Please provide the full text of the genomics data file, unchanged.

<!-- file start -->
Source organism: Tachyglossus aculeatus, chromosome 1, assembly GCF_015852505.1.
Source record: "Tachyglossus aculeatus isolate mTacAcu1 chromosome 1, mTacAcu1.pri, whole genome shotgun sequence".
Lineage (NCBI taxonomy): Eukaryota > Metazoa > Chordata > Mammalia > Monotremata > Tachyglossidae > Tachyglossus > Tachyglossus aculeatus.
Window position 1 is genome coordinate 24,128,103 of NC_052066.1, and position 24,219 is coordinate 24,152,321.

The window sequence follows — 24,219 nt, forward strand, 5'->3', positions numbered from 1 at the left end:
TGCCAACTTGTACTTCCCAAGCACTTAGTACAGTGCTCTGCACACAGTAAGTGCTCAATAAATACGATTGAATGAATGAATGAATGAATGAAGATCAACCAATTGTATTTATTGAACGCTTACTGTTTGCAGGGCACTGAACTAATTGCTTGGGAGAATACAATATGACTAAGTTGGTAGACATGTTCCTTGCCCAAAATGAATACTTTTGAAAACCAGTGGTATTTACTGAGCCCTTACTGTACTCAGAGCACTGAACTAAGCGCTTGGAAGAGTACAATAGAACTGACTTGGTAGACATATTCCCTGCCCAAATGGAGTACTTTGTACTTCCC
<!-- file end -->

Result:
Source organism: Tachyglossus aculeatus, chromosome 1, assembly GCF_015852505.1.
Source record: "Tachyglossus aculeatus isolate mTacAcu1 chromosome 1, mTacAcu1.pri, whole genome shotgun sequence".
Lineage (NCBI taxonomy): Eukaryota > Metazoa > Chordata > Mammalia > Monotremata > Tachyglossidae > Tachyglossus > Tachyglossus aculeatus.
Window position 1 is genome coordinate 24,128,103 of NC_052066.1, and position 24,219 is coordinate 24,152,321.

The window sequence follows — 24,219 nt, forward strand, 5'->3', positions numbered from 1 at the left end:
TGCCAACTTGTACTTCCCAAGCACTTAGTACAGTGCTCTGCACACAGTAAGTGCTCAATAAATACGATTGAATGAATGAATGAATGAATGAAGATCAACCAATTGTATTTATTGAACGCTTACTGTTTGCAGGGCACTGAACTAATTGCTTGGGAGAATACAATATGACTAAGTTGGTAGACATGTTCCTTGCCCAAAATGAATACTTTTGAAAACCAGTGGTATTTACTGAGCCCTTACTGTACTCAGAGCACTGAACTAAGCGCTTGGAAGAGTACAATAGAACTGACTTGGTAGACATATTCCCTGCCCAAATGGAGTACTTTGTACTTCCC